Ducati hit the jackpot last year with the Scrambler when they sold 16,000 units globally, enough to push the 800cc Scrambler into the top ten list for the most 500cc+ bikes sold in 2015. Well now Ducati may be aiming for the sub 500cc sales list with the Scrambler Sixty2 and a Gary Inman from CycleWorld had a chance to test out the Scrambler in Barcelona.
While he’s not a fan of how the Scrambler Sixty2 is marketed he does think it’s an “excellent city bike”. At $7,995, it’s just $1,000 less than the Scrambler Icon and more than most other sub 500cc motorcycles. Maybe people are moving away from the expectations of a higher price point equating to more performance and this market shift could be what the head of Ducati Scrambler, Claudio De Angeli, is counting on when it comes to the Sixty2. Maybe he’s aiming the new Scrambler at the Asian, Japanese and Australian markets that has tax breaks for bikes under 500cc. We won’t know if this new sub 500cc bike will be just as popular as its higher cc brethren until it goes on sale.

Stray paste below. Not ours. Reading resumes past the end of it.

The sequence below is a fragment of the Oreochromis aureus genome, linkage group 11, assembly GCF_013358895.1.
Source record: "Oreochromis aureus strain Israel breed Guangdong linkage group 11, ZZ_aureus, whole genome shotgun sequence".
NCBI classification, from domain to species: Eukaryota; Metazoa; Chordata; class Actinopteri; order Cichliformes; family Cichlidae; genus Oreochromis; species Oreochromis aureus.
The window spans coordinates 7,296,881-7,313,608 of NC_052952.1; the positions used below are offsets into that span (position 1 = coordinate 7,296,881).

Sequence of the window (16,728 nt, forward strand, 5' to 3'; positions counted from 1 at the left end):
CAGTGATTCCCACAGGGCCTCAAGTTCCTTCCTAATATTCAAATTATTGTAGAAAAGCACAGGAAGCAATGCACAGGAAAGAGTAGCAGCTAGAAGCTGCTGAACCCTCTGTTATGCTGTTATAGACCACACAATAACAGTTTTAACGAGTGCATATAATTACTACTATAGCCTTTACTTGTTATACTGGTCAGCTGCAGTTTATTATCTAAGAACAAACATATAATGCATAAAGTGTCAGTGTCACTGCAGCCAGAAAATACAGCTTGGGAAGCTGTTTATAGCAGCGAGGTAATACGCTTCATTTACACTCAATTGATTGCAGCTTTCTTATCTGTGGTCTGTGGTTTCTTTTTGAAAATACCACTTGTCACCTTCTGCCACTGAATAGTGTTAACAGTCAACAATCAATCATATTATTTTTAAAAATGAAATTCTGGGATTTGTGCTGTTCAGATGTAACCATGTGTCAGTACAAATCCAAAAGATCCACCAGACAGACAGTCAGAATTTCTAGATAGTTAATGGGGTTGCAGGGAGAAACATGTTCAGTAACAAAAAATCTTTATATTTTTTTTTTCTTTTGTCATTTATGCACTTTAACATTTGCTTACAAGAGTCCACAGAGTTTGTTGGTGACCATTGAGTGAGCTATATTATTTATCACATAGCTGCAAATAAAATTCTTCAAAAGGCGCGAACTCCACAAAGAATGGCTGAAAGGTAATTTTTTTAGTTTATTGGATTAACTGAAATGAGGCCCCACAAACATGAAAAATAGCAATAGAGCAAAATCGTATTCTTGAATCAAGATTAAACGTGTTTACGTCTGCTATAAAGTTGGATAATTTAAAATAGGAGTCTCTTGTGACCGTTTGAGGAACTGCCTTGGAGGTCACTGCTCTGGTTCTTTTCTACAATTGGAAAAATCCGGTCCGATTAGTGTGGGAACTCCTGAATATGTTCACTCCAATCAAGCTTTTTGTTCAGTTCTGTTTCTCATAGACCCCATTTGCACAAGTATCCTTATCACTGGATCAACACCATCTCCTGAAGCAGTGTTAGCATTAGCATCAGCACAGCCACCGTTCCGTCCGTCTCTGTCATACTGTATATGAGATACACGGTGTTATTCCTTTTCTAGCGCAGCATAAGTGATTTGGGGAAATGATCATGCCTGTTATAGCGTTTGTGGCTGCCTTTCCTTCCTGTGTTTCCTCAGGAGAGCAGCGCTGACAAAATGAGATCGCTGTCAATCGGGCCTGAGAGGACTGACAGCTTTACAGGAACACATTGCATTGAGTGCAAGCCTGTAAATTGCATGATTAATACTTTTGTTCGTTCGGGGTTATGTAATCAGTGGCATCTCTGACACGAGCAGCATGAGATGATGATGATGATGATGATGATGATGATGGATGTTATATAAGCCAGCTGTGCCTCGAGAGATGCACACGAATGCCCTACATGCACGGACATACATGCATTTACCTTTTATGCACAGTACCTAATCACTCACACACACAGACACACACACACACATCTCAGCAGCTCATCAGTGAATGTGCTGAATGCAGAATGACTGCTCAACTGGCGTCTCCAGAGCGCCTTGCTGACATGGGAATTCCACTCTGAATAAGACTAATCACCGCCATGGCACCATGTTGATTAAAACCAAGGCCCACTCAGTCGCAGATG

What we do know is that the Sixty2 is very similar to the 800cc Scramblers because it shares around 60% of its components with the rest of its family; the same platform, switchgear, steel tank (same as the Scrambler Flat Track Pro), steel trellis frame, headlight, and digital dash. But Ducati had to change some things to reduce the cost besides losing half the engine capacity.
The upside down forks have been switched out and replaced with a non-inverted set that is a lot less firm, the rear tire has been replaced by a thinner one, single disc front brake system, new swingarm, and a new exhaust system. Those 320mm disc brakes may not have the same bite as the ones in the 800cc models but it’s enough to smoothly stop a 368 pound dry weight bike with 40hp. What makes the Sixty2 a street bike is the rear shock that has been deliberately calibrated by the factory to be soft so riders will be able to cruise around town without worrying about speed humps.
Other than the price, Inman’s only gripe was that the some of the plastic parts felt cheap and the exhaust looks tarnished when wet. Overall a positive review for the Ducati Scrambler Sixty2. Are you interested?